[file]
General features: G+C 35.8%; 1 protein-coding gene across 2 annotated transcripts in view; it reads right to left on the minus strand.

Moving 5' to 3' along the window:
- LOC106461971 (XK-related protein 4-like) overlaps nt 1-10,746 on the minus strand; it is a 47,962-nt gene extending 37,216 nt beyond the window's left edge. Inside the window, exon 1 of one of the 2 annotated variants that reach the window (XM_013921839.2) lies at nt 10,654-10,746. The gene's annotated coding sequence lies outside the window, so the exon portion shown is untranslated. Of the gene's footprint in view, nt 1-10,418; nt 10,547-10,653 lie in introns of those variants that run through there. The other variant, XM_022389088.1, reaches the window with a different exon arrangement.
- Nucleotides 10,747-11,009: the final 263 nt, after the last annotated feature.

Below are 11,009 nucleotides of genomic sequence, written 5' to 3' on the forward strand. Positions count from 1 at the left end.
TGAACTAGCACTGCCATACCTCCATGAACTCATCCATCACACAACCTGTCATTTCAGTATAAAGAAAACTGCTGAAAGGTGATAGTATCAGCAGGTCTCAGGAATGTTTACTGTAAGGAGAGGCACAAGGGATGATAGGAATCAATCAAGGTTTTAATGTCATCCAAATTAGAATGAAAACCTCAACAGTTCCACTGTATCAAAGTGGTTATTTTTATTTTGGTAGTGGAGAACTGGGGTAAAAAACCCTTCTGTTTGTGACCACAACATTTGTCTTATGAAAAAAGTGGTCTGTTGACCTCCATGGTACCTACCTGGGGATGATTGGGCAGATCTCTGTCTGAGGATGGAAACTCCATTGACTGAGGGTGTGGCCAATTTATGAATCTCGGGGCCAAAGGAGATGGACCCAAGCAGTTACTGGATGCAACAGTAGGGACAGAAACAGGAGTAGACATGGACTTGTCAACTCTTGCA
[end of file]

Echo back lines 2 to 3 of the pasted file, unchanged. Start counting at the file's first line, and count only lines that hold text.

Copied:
Moving 5' to 3' along the window:
- LOC106461971 (XK-related protein 4-like) overlaps nt 1-10,746 on the minus strand; it is a 47,962-nt gene extending 37,216 nt beyond the window's left edge. Inside the window, exon 1 of one of the 2 annotated variants that reach the window (XM_013921839.2) lies at nt 10,654-10,746. The gene's annotated coding sequence lies outside the window, so the exon portion shown is untranslated. Of the gene's footprint in view, nt 1-10,418; nt 10,547-10,653 lie in introns of those variants that run through there. The other variant, XM_022389088.1, reaches the window with a different exon arrangement.